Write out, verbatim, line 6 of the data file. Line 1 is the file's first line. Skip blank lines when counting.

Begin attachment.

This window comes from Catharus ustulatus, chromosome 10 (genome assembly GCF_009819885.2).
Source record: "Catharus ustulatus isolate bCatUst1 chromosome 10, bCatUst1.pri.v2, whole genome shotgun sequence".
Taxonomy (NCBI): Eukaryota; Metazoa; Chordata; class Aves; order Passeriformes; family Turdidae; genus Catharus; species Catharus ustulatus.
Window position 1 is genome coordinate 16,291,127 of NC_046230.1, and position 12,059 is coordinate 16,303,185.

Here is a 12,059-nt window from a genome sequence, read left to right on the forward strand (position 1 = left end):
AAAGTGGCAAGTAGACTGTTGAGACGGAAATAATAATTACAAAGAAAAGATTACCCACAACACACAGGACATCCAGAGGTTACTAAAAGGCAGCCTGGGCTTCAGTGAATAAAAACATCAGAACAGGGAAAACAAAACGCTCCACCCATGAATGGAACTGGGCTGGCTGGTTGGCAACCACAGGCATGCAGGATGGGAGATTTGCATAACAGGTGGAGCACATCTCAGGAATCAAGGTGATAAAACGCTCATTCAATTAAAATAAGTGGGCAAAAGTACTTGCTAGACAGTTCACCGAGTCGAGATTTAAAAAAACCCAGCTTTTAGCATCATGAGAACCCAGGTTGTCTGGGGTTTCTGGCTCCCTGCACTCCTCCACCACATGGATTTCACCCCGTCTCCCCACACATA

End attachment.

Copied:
AAAGTGGCAAGTAGACTGTTGAGACGGAAATAATAATTACAAAGAAAAGATTACCCACAACACACAGGACATCCAGAGGTTACTAAAAGGCAGCCTGGGCTTCAGTGAATAAAAACATCAGAACAGGGAAAACAAAACGCTCCACCCATGAATGGAACTGGGCTGGCTGGTTGGCAACCACAGGCATGCAGGATGGGAGATTTGCATAACAGGTGGAGCACATCTCAGGAATCAAGGTGATAAAACGCTCATTCAATTAAAATAAGTGGGCAAAAGTACTTGCTAGACAGTTCACCGAGTCGAGATTTAAAAAAACCCAGCTTTTAGCATCATGAGAACCCAGGTTGTCTGGGGTTTCTGGCTCCCTGCACTCCTCCACCACATGGATTTCACCCCGTCTCCCCACACATA